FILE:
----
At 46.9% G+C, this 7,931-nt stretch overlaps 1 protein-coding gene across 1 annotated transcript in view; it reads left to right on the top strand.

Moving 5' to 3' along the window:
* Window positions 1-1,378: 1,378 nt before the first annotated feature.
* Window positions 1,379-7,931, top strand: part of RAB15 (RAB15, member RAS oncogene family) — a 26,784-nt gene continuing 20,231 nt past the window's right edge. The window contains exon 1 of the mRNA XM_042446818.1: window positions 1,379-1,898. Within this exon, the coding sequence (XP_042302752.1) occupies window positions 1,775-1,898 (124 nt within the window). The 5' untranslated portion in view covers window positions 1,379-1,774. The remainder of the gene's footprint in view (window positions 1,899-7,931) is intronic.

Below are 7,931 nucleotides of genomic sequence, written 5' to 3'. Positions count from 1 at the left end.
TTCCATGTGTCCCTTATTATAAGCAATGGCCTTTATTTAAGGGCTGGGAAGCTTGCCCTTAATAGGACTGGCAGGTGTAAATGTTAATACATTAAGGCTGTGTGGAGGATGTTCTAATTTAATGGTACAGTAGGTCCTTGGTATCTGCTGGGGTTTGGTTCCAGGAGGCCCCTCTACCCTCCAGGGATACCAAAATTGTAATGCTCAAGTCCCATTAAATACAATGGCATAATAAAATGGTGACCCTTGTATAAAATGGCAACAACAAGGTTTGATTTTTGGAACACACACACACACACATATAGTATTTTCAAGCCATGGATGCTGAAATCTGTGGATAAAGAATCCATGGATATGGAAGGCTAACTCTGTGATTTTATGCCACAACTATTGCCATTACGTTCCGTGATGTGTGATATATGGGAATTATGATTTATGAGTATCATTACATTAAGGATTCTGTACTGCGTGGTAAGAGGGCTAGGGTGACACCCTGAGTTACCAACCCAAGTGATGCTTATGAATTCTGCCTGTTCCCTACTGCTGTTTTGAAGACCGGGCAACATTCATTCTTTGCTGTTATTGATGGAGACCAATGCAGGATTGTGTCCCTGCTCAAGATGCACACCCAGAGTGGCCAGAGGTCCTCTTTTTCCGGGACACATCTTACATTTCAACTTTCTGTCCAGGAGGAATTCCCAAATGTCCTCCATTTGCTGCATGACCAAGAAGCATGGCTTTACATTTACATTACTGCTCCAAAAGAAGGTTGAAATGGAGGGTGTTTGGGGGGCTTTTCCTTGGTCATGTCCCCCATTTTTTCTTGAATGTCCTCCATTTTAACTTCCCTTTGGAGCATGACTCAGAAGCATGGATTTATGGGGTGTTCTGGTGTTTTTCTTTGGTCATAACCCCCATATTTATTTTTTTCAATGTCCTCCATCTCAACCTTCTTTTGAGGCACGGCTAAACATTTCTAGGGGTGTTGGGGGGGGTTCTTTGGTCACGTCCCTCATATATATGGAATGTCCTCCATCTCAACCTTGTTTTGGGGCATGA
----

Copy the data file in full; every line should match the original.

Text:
At 46.9% G+C, this 7,931-nt stretch overlaps 1 protein-coding gene across 1 annotated transcript in view; it reads left to right on the top strand.

Moving 5' to 3' along the window:
* Window positions 1-1,378: 1,378 nt before the first annotated feature.
* Window positions 1,379-7,931, top strand: part of RAB15 (RAB15, member RAS oncogene family) — a 26,784-nt gene continuing 20,231 nt past the window's right edge. The window contains exon 1 of the mRNA XM_042446818.1: window positions 1,379-1,898. Within this exon, the coding sequence (XP_042302752.1) occupies window positions 1,775-1,898 (124 nt within the window). The 5' untranslated portion in view covers window positions 1,379-1,774. The remainder of the gene's footprint in view (window positions 1,899-7,931) is intronic.

Below are 7,931 nucleotides of genomic sequence, written 5' to 3'. Positions count from 1 at the left end.
TTCCATGTGTCCCTTATTATAAGCAATGGCCTTTATTTAAGGGCTGGGAAGCTTGCCCTTAATAGGACTGGCAGGTGTAAATGTTAATACATTAAGGCTGTGTGGAGGATGTTCTAATTTAATGGTACAGTAGGTCCTTGGTATCTGCTGGGGTTTGGTTCCAGGAGGCCCCTCTACCCTCCAGGGATACCAAAATTGTAATGCTCAAGTCCCATTAAATACAATGGCATAATAAAATGGTGACCCTTGTATAAAATGGCAACAACAAGGTTTGATTTTTGGAACACACACACACACACATATAGTATTTTCAAGCCATGGATGCTGAAATCTGTGGATAAAGAATCCATGGATATGGAAGGCTAACTCTGTGATTTTATGCCACAACTATTGCCATTACGTTCCGTGATGTGTGATATATGGGAATTATGATTTATGAGTATCATTACATTAAGGATTCTGTACTGCGTGGTAAGAGGGCTAGGGTGACACCCTGAGTTACCAACCCAAGTGATGCTTATGAATTCTGCCTGTTCCCTACTGCTGTTTTGAAGACCGGGCAACATTCATTCTTTGCTGTTATTGATGGAGACCAATGCAGGATTGTGTCCCTGCTCAAGATGCACACCCAGAGTGGCCAGAGGTCCTCTTTTTCCGGGACACATCTTACATTTCAACTTTCTGTCCAGGAGGAATTCCCAAATGTCCTCCATTTGCTGCATGACCAAGAAGCATGGCTTTACATTTACATTACTGCTCCAAAAGAAGGTTGAAATGGAGGGTGTTTGGGGGGCTTTTCCTTGGTCATGTCCCCCATTTTTTCTTGAATGTCCTCCATTTTAACTTCCCTTTGGAGCATGACTCAGAAGCATGGATTTATGGGGTGTTCTGGTGTTTTTCTTTGGTCATAACCCCCATATTTATTTTTTTCAATGTCCTCCATCTCAACCTTCTTTTGAGGCACGGCTAAACATTTCTAGGGGTGTTGGGGGGGGTTCTTTGGTCACGTCCCTCATATATATGGAATGTCCTCCATCTCAACCTTGTTTTGGGGCATGA